Extra curricular activities – and notice how we call normal activities healthy people do ‘extra curricular’ – such as kiddie sports leagues and even musical and dance activities are almost always arranged by grade or age. Why? If you’re worried the older kids will make life harder on the little kids, remember that athletic and musical talents, just like academic talents, are not distributed fairly by age. Example: When I was in 8th grade, I was a mediocre basketball player; my two little brothers, in 6th and 4th grade, were comparative athletic freaks. When we played on the playground before or after school, all three Moore brothers played with the other 8th graders, because that was roughly their competence levels. During school, however, and on formal teams, they generally played with kids their own ages, and, from a competitive standpoint, dominated them. Point: in our free time, we did something fair, so that games were competitive and fun; in school, we competed with kids our age, which worked out fine for me, but not so good with the kids playing with my little brothers.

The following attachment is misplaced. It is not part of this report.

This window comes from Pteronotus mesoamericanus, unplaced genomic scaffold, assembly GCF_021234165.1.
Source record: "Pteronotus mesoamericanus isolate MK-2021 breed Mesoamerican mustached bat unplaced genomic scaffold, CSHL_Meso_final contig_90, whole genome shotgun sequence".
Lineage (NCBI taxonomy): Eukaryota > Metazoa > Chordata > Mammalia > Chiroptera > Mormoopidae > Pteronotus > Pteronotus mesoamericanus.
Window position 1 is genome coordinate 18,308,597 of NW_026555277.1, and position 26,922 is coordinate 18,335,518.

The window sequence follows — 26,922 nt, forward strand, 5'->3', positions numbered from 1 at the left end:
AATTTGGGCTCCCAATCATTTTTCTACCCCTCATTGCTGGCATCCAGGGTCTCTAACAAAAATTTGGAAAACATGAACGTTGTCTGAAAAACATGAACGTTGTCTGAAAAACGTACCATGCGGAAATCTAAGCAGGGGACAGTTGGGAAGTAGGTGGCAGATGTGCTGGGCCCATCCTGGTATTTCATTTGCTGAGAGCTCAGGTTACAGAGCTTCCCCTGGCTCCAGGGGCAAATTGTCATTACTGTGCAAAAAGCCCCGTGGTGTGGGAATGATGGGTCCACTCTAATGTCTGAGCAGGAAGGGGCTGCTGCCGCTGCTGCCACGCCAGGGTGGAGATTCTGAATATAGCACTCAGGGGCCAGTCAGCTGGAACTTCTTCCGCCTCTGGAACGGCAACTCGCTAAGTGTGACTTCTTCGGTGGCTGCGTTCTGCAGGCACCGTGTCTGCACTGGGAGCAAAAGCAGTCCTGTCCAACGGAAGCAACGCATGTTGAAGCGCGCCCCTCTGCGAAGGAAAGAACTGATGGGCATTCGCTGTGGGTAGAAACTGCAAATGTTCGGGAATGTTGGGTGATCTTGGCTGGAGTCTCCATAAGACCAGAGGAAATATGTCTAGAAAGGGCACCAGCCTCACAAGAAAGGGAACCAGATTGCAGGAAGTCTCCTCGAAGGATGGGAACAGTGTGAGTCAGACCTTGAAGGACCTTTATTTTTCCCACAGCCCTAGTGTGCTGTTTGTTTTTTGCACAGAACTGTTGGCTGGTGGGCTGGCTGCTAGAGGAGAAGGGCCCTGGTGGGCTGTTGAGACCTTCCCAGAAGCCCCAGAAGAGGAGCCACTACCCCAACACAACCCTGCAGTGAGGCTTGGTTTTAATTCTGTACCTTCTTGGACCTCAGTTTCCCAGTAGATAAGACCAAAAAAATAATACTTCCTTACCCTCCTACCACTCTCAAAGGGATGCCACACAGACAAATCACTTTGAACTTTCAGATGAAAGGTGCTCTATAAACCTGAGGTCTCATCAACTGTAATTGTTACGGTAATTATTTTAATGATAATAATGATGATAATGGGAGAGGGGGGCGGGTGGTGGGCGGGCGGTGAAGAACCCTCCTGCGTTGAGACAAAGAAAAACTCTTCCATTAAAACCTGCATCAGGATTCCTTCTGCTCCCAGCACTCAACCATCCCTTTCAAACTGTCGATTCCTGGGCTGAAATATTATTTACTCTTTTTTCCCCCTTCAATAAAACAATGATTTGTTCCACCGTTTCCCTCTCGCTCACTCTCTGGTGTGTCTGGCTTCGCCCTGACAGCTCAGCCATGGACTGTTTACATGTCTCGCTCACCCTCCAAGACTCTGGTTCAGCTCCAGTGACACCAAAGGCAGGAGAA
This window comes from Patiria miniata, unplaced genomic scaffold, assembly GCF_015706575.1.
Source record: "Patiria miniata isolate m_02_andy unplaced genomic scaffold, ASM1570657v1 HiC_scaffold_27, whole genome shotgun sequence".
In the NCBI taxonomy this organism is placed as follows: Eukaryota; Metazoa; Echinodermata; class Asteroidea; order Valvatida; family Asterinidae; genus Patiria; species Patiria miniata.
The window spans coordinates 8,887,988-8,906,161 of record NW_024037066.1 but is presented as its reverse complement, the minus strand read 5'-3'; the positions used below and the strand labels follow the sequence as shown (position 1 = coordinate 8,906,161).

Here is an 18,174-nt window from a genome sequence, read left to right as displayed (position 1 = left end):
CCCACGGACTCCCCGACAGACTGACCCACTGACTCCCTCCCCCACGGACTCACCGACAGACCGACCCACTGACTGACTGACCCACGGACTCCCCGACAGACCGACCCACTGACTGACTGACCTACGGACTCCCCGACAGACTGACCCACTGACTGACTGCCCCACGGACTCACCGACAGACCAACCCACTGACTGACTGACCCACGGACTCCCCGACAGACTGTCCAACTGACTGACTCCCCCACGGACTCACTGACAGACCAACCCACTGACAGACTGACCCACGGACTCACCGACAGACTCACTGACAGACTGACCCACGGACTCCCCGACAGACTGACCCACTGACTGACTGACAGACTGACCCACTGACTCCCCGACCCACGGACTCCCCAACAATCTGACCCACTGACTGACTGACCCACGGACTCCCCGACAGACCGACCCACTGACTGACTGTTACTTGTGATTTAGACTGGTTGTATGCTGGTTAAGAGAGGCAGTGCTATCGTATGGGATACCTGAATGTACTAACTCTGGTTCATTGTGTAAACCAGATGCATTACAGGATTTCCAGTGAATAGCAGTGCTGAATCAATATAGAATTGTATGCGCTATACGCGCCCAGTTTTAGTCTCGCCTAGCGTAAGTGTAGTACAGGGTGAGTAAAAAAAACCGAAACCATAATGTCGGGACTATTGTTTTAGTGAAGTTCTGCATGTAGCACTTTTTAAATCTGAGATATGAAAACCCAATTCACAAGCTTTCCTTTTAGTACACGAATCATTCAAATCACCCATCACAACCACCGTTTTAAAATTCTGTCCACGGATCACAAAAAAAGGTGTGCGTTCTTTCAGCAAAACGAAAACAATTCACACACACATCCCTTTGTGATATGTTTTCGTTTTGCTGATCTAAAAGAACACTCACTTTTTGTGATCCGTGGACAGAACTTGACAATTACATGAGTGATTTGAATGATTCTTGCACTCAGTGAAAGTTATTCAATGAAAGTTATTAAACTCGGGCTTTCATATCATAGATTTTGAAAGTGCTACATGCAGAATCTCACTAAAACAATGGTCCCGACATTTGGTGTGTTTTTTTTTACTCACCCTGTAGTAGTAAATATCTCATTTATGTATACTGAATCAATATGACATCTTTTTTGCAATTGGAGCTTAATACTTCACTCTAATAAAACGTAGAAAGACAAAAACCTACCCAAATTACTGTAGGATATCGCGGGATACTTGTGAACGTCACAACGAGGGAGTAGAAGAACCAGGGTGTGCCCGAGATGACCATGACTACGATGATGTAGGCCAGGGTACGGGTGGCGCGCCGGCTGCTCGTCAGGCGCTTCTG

The same dynamics go on in the classroom, except the more precocious kids (and this classification changes from subject to subject and grade to grade!) get shipped out or ignored, or learn to make trouble to get some attention.

Yet, even outside school, parents tend to invest actual energy in getting their kids together with others their age, not recognizing that kids LEARN to play only with kids their own ages, both in informal and more formal settings. The stickball and touch football games in the street outside the house did not follow those rules. Great lessons in socializing are learned when older kids tone it down and little kids step it up in order to play together. Anybody with a big (happy) family sees this all the time.